Saffron - the golden spice
Saffron is the stigma of a type of crocus. Crocus sativus which was once grown all over Europe, including in England. It is highly prized as a dye, medication and culinary spice since Greek and Roman times, the spice was taken to Cathay by Mongol invaders and is today cultivated in Spain, Sicily, Italy, Iran and Kashmir.
It has a distinctive and lasting aroma and a pleasant pungency if used sparingly. Because of its striking colour as well as its distinctive flavour, saffron is frequently added to celebration dishes. For example Pilaus from India, Spanish paella, Italian risotto, Milanese, bouillabaisse, the famous French fish and shellfish soup stew is flavoured with saffron.
The spice is also widely used in sweet recipes including desserts. Baked goods flavoured with saffron include breads and cakes.
Saffron is a perennial bulb with purple flowers and golden stigmas which are used to flavor food and as a dye. Saffron is a highly labour-intensive spice for there is not mechanical way of picking out the three fragile stigmas for each separate flower and it must be done by hand, a job often given to the elderly.
About 75,000 flowers are needed to yield 1 lb (500g) of saffron so when you look at 1 oz (25 g) of the spice you are looking at the product of 4,500 crocus flowers. No wonder it is the most expensive spice in the world.
It is advise that saffron should always be bought in its stigma form, not powdered, because the latter is often adulterated. Although expensive, the tiniest pinch will contribute a unique flavor and colour to any dish.
Interesting Facts about Saffron
- The Greeks strewed saffron in the halls courts and theaters as a perfume and saffron was a royal colour in early Greek times. Homer sings of the “saffron morn” and their gods and goddesses, heroes and nymphs were clothed in saffron robes.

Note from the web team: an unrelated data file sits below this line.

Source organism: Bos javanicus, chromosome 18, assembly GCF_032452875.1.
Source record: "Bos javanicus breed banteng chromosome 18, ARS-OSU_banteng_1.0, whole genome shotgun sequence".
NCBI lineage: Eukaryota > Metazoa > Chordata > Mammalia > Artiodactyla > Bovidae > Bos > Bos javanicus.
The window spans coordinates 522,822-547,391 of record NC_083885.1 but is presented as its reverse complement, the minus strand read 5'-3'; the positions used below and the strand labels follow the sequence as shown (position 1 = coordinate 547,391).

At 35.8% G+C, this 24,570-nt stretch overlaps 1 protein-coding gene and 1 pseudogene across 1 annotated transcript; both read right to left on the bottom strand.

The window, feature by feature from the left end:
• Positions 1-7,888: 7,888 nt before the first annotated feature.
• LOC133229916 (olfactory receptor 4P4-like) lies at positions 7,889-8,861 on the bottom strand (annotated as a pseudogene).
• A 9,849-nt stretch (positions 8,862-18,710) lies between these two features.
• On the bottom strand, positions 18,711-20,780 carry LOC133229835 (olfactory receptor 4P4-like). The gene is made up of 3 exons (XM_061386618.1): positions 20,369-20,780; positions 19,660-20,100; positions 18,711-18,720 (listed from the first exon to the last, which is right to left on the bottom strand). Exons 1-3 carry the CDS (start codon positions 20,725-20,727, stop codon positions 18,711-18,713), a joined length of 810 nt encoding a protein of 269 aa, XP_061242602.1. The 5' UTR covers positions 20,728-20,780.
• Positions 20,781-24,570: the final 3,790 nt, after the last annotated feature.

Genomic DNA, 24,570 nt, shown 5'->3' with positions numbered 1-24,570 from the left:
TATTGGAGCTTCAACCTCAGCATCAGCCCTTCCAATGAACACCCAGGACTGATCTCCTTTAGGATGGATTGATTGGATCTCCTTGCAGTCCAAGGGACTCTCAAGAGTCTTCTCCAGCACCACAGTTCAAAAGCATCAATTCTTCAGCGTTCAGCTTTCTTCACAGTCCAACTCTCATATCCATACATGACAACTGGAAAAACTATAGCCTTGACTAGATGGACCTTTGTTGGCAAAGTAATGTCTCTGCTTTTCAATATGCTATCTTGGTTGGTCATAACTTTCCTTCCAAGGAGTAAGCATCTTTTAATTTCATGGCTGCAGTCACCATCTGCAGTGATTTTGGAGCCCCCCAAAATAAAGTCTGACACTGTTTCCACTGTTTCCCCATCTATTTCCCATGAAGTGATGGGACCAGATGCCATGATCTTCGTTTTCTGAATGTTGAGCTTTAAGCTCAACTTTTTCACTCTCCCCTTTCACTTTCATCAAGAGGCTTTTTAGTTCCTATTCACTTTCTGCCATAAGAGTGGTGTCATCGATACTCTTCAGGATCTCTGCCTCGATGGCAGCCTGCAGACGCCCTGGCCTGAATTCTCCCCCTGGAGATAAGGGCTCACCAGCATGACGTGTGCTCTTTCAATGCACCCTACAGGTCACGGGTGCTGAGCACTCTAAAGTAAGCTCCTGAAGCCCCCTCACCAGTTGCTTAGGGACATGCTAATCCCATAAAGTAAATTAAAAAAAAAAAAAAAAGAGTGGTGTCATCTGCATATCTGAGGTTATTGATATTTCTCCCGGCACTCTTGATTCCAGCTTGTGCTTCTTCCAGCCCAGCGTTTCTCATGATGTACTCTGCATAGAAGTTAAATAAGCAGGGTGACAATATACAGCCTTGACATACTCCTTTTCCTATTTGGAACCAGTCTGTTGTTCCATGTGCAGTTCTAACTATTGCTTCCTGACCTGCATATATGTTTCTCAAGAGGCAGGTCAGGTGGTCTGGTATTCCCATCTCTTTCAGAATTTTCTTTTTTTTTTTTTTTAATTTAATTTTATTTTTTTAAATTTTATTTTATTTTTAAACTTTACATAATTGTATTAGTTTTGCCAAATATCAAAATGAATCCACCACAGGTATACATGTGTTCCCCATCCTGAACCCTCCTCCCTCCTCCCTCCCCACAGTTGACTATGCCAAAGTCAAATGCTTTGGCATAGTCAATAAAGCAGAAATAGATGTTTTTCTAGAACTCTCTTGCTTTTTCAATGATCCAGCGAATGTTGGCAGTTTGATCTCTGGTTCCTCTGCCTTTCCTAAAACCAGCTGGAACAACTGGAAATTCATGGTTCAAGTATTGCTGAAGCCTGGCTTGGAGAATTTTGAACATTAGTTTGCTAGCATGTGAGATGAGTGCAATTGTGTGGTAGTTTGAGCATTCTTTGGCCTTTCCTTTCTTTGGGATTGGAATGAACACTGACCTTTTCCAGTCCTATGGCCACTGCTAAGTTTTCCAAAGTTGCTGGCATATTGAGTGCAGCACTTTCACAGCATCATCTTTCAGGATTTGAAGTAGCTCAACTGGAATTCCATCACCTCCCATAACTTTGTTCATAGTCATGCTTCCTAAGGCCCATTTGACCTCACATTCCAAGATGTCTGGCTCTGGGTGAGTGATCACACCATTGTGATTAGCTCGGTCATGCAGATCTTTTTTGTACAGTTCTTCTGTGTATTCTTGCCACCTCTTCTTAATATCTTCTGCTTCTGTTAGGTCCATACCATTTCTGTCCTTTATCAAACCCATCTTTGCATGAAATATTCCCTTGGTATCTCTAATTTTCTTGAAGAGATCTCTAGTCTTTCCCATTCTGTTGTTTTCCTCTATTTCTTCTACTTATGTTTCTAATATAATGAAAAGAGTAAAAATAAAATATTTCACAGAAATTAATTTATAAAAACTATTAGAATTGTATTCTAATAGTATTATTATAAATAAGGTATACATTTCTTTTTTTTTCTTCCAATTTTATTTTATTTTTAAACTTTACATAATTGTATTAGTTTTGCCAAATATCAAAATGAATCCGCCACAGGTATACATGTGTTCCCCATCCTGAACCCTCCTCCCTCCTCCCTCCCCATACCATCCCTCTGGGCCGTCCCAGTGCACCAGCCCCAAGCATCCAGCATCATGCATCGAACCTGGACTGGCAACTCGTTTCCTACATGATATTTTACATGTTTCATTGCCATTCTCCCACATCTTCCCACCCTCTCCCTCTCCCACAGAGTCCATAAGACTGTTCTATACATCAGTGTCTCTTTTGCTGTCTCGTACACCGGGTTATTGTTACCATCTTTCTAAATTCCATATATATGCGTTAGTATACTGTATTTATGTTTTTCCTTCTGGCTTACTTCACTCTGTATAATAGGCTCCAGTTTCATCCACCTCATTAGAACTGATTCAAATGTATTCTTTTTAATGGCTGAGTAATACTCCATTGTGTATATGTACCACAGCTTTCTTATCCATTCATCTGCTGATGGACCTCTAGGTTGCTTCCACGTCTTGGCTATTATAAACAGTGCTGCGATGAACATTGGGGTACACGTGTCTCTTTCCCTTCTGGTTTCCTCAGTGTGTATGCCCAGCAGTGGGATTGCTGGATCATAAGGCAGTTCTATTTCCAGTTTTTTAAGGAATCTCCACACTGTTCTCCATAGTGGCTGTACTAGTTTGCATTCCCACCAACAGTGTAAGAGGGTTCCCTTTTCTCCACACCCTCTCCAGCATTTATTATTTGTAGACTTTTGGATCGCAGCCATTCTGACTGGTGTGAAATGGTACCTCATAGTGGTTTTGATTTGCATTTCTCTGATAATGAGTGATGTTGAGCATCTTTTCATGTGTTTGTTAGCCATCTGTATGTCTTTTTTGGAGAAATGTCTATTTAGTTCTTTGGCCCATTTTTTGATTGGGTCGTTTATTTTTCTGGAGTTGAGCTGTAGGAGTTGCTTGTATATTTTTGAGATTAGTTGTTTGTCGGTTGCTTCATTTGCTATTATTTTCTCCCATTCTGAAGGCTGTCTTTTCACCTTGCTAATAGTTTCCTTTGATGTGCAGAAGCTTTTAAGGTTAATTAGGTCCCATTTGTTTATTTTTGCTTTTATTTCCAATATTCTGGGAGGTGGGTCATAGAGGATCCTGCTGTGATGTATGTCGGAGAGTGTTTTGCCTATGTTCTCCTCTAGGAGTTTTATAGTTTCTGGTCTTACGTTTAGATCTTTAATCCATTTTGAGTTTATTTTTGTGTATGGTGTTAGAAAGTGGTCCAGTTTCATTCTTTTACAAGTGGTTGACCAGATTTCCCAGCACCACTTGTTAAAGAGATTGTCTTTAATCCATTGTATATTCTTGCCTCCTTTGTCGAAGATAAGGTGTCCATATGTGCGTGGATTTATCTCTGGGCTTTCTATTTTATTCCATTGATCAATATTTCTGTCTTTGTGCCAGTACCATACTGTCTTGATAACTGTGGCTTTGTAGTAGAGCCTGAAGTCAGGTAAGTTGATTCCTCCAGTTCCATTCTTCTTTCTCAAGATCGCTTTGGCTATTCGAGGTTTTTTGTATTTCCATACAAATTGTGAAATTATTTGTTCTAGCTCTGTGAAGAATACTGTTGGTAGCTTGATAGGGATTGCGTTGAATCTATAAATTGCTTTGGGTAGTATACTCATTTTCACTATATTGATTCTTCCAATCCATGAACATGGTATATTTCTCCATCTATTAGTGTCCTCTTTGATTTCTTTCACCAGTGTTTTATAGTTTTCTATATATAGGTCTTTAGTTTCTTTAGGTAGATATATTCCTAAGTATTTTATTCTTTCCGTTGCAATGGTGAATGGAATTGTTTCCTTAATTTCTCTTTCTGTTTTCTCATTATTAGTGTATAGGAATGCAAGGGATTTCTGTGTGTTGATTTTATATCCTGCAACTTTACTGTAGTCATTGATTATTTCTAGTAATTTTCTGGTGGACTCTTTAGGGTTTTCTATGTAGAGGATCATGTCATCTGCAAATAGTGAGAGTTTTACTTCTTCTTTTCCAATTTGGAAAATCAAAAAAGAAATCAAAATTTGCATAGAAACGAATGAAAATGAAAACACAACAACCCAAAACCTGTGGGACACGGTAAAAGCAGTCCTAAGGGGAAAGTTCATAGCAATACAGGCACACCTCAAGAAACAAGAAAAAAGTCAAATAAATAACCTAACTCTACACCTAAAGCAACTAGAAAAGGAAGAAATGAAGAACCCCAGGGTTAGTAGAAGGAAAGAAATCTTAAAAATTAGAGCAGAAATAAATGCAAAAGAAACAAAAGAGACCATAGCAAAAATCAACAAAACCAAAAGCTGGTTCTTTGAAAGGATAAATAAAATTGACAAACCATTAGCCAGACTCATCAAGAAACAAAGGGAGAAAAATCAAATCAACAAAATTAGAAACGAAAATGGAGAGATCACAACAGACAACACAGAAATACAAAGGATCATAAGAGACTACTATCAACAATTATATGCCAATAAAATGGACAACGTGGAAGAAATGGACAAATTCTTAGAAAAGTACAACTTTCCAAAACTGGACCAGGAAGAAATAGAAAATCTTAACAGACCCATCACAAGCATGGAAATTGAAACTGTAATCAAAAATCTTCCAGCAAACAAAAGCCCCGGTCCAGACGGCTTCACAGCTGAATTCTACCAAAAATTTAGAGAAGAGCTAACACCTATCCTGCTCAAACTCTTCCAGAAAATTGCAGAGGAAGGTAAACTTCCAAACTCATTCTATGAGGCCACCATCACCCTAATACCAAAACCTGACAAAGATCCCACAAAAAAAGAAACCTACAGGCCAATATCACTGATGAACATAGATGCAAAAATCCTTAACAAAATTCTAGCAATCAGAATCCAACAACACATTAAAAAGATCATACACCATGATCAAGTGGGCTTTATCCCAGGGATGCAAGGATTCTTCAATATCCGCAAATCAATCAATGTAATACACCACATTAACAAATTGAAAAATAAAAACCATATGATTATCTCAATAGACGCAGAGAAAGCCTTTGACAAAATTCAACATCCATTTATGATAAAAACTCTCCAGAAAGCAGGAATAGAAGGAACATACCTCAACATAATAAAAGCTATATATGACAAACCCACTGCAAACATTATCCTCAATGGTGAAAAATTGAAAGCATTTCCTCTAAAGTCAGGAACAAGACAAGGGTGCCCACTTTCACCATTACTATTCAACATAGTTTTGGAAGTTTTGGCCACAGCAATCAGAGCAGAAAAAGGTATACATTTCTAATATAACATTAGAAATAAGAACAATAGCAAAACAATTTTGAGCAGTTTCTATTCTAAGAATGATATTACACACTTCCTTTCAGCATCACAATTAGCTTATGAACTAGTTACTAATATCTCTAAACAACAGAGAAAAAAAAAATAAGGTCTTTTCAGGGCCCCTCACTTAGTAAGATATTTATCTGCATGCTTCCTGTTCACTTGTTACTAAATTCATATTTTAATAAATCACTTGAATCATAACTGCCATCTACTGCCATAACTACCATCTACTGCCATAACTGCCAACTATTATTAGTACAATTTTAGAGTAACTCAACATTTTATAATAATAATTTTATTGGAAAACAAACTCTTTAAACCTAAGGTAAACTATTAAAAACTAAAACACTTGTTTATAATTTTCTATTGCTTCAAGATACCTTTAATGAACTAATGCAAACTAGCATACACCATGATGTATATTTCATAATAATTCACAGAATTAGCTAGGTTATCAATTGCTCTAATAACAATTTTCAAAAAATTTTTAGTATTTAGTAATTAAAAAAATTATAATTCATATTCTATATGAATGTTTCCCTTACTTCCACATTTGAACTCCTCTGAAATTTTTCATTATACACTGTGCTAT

- The Romans used saffron in their baths and after a feast would rest on costly pillows stuffed with saffron in the belief that these would prevent hang-over! The streets of Rome wee sprinkled with saffron when Nero made his entry into the city and Cleopatra used it as a cosmetic herb.
- Shortly after Buddha died his parents made saffron the official colour for their robes, which is still the hallmark of his devotees. In Kashmir, growing saffron was long the monopoly of the Rajah and the spice is still important in Northern India, both in rituals and in food.
- By the 13th century saffron was worth more than its weight in gold and is still the most precious spice in the world. Its high price led to its adulteration , a crime punishable during the Middle Ages by being buried alive.
- There is a story that during the reign of King Edward II and English pilgrim to Kashmir stole a bulb of the saffron crocus at the risk of his life and concealed it in the hollow staff that he carried. He took it home to Walden in Essex where he planted it and where it subsequently flourished. So prosperous did the trade become that Saffron Walden thus renamed became a free borough in 1684. The three stylized crocuses in the glass windows of the magnificent church that towers over the town are enduring symbols of its once prosperous trade of saffron.
Saffron goes well with asparagus, carrots, chicken , eggs fish and seafood, leeks, mushrooms pheasant, pumpkin and squash, rabbit spinach. It also combines well with anise, cardamom, cinnamon , fennel ginger mastic, nutmeg, paprika, pepper rosebuds and rosewater.
The smell of saffron is rich, pungent, musky, floral honeyed and tenacious. The taste is delicate yet penetrating warm, earthy ,musk,y bitter and lingering. The aromatic properties vary slightly depending in the saffron’s place of origin.
Saffron threads can be infused (steeped ) in a little warm water or milk until the colour of the liquid is even. Add the liquid and the threads to the dish usually towards the end of the cooking process. Saffron powder can be added to food without soaking but not to hot oil.